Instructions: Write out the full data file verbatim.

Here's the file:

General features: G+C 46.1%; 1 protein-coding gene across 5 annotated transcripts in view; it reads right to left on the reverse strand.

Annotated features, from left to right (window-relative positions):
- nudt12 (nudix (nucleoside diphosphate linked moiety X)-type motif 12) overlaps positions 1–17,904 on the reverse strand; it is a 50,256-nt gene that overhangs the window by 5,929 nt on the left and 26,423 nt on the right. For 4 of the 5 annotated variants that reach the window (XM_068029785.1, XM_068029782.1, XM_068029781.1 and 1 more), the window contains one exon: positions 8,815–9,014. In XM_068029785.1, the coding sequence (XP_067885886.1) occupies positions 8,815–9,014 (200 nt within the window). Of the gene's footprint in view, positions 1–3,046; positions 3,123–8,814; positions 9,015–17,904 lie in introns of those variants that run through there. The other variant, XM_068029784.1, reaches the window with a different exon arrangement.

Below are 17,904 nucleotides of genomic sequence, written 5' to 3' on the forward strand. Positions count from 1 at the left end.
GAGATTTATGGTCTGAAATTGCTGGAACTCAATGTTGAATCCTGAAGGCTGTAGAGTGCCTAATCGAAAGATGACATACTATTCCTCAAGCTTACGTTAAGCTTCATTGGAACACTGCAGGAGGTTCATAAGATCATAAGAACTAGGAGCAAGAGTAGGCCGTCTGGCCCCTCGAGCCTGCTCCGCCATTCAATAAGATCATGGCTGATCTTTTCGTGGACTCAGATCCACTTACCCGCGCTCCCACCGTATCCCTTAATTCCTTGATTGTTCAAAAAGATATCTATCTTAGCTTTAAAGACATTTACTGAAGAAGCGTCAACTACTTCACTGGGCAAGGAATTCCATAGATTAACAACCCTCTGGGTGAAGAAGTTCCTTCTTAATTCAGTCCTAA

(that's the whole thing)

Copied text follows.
General features: G+C 46.1%; 1 protein-coding gene across 5 annotated transcripts in view; it reads right to left on the reverse strand.

Annotated features, from left to right (window-relative positions):
- nudt12 (nudix (nucleoside diphosphate linked moiety X)-type motif 12) overlaps positions 1–17,904 on the reverse strand; it is a 50,256-nt gene that overhangs the window by 5,929 nt on the left and 26,423 nt on the right. For 4 of the 5 annotated variants that reach the window (XM_068029785.1, XM_068029782.1, XM_068029781.1 and 1 more), the window contains one exon: positions 8,815–9,014. In XM_068029785.1, the coding sequence (XP_067885886.1) occupies positions 8,815–9,014 (200 nt within the window). Of the gene's footprint in view, positions 1–3,046; positions 3,123–8,814; positions 9,015–17,904 lie in introns of those variants that run through there. The other variant, XM_068029784.1, reaches the window with a different exon arrangement.

Below are 17,904 nucleotides of genomic sequence, written 5' to 3' on the forward strand. Positions count from 1 at the left end.
GAGATTTATGGTCTGAAATTGCTGGAACTCAATGTTGAATCCTGAAGGCTGTAGAGTGCCTAATCGAAAGATGACATACTATTCCTCAAGCTTACGTTAAGCTTCATTGGAACACTGCAGGAGGTTCATAAGATCATAAGAACTAGGAGCAAGAGTAGGCCGTCTGGCCCCTCGAGCCTGCTCCGCCATTCAATAAGATCATGGCTGATCTTTTCGTGGACTCAGATCCACTTACCCGCGCTCCCACCGTATCCCTTAATTCCTTGATTGTTCAAAAAGATATCTATCTTAGCTTTAAAGACATTTACTGAAGAAGCGTCAACTACTTCACTGGGCAAGGAATTCCATAGATTAACAACCCTCTGGGTGAAGAAGTTCCTTCTTAATTCAGTCCTAA